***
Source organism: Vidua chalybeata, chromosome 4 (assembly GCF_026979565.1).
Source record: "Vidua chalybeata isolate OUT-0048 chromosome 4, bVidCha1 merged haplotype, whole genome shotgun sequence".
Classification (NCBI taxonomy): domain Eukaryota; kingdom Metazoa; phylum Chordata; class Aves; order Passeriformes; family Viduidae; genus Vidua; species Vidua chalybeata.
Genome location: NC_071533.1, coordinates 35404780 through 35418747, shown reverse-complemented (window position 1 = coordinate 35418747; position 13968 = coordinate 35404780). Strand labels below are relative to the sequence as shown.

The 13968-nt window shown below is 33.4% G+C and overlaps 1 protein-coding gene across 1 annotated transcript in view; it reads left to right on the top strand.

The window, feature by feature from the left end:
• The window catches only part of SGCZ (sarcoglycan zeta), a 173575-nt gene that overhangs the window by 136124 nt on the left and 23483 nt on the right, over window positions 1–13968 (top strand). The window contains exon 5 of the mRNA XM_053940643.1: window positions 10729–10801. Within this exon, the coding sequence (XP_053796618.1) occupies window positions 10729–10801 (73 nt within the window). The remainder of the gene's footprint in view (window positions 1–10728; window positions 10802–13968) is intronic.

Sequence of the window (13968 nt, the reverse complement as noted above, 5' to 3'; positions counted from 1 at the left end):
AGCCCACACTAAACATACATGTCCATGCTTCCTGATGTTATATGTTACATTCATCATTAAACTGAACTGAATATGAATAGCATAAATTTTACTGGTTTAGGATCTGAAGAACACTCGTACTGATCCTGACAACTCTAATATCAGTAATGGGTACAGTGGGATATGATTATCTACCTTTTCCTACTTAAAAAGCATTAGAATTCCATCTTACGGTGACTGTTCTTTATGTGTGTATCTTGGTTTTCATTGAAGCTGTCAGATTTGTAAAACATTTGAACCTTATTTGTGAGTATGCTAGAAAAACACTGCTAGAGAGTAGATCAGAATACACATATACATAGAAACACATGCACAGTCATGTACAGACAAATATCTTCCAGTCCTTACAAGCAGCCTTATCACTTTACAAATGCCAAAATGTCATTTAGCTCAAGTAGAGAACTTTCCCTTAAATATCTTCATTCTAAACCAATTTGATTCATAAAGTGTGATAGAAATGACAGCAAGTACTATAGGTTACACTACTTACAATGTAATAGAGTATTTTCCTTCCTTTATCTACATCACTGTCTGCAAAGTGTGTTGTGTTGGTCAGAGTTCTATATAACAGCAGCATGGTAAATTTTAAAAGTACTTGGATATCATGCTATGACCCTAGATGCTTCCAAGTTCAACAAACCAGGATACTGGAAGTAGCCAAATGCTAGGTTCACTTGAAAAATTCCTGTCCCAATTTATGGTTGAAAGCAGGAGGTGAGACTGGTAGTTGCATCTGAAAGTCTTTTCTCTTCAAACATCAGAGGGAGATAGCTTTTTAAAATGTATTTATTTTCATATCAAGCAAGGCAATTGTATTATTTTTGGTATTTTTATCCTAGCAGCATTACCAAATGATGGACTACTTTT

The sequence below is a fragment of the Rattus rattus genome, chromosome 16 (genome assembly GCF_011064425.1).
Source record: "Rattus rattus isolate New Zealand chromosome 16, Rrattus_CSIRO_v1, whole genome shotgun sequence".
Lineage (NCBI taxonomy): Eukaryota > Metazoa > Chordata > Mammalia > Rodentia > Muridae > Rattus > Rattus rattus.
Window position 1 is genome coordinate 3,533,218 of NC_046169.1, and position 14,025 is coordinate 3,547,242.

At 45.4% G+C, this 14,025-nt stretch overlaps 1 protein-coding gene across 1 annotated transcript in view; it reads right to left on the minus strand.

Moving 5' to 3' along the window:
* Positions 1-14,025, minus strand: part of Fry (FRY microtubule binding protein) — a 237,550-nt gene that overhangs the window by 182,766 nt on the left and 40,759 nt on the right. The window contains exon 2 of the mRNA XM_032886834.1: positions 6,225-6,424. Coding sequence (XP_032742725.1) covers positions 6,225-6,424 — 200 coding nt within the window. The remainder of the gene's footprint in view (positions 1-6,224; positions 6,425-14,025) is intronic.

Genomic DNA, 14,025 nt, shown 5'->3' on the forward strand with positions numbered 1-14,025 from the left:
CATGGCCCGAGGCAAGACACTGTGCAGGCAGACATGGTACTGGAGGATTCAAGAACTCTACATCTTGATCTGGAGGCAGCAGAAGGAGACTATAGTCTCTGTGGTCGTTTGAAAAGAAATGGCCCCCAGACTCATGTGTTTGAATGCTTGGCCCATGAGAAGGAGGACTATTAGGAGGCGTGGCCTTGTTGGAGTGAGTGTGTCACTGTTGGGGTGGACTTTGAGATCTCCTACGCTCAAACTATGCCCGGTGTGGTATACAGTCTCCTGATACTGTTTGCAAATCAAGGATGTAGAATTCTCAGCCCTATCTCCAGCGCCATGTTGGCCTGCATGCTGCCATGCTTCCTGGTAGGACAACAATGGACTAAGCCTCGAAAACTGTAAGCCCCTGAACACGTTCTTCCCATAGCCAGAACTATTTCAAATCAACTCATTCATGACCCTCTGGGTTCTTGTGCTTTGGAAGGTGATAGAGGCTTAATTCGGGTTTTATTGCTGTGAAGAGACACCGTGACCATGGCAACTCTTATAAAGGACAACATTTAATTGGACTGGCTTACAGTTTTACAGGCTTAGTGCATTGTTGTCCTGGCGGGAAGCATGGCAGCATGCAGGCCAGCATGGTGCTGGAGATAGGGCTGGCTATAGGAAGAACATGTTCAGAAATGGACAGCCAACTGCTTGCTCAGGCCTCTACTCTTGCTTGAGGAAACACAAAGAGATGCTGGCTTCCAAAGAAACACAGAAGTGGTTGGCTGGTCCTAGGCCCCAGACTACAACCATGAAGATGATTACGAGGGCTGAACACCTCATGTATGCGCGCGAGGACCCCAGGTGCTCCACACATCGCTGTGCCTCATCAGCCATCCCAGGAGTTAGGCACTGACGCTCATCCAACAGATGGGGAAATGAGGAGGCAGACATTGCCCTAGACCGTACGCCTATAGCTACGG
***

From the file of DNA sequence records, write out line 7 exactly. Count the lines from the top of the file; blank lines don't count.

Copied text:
• The window catches only part of SGCZ (sarcoglycan zeta), a 173575-nt gene that overhangs the window by 136124 nt on the left and 23483 nt on the right, over window positions 1–13968 (top strand). The window contains exon 5 of the mRNA XM_053940643.1: window positions 10729–10801. Within this exon, the coding sequence (XP_053796618.1) occupies window positions 10729–10801 (73 nt within the window). The remainder of the gene's footprint in view (window positions 1–10728; window positions 10802–13968) is intronic.